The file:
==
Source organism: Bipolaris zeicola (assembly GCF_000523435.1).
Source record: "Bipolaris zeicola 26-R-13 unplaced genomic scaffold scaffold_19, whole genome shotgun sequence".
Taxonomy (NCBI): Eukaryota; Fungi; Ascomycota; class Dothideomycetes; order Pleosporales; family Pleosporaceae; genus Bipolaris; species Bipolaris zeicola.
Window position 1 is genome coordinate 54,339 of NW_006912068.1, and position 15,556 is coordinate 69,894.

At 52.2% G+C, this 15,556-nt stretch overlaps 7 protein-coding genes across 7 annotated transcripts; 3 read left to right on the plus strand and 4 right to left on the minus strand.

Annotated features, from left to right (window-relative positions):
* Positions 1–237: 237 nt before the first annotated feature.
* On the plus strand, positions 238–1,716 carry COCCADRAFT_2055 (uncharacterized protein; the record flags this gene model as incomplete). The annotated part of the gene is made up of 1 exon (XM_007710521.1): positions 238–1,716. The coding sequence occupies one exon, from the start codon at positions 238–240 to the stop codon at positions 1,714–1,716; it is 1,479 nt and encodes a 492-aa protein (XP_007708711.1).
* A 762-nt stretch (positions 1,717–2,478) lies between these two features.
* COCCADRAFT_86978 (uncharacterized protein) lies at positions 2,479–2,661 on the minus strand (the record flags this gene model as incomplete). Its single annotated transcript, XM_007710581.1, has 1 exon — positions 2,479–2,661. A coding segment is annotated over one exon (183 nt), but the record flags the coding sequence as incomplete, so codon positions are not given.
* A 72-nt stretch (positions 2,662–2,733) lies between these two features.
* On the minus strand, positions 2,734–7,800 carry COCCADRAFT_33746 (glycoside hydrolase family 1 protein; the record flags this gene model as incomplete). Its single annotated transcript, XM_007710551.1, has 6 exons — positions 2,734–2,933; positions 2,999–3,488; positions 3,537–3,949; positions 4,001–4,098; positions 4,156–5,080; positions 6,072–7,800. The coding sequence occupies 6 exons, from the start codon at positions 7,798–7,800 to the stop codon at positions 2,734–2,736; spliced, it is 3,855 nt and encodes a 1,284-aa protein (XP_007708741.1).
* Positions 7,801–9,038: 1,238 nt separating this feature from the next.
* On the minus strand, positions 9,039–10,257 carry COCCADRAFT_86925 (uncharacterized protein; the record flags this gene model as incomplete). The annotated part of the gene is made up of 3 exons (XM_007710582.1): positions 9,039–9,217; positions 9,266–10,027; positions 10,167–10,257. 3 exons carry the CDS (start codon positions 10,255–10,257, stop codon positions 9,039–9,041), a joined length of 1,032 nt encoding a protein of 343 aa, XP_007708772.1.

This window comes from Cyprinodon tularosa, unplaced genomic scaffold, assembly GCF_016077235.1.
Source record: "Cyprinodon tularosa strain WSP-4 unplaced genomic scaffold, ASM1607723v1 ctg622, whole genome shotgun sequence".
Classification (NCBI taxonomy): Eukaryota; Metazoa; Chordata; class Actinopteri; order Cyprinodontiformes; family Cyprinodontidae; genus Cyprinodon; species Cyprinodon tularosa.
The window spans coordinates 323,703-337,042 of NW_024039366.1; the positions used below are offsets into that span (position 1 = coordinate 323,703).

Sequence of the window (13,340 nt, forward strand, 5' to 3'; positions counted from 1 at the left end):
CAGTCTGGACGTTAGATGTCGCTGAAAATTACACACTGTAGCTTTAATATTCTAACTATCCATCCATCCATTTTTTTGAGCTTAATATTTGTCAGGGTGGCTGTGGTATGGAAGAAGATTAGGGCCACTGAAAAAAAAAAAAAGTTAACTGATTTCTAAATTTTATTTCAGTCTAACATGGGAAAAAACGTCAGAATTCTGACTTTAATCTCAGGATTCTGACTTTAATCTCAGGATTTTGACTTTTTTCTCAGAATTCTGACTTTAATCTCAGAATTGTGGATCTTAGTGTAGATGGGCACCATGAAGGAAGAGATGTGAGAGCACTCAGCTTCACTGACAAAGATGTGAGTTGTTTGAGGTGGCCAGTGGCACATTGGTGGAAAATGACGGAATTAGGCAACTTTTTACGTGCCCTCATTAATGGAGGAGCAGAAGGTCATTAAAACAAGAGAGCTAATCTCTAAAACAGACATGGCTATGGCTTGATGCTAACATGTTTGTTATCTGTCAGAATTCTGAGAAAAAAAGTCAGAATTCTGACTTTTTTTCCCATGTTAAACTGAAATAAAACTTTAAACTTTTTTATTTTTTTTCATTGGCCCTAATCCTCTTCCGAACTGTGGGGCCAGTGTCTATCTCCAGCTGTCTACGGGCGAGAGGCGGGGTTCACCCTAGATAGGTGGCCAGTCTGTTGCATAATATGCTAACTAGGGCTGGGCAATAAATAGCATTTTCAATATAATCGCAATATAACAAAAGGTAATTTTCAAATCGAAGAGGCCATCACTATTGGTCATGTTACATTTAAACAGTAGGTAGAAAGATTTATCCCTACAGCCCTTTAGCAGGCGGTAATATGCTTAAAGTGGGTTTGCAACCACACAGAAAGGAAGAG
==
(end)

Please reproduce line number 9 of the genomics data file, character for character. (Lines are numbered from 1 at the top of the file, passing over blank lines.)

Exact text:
* A 762-nt stretch (positions 1,717–2,478) lies between these two features.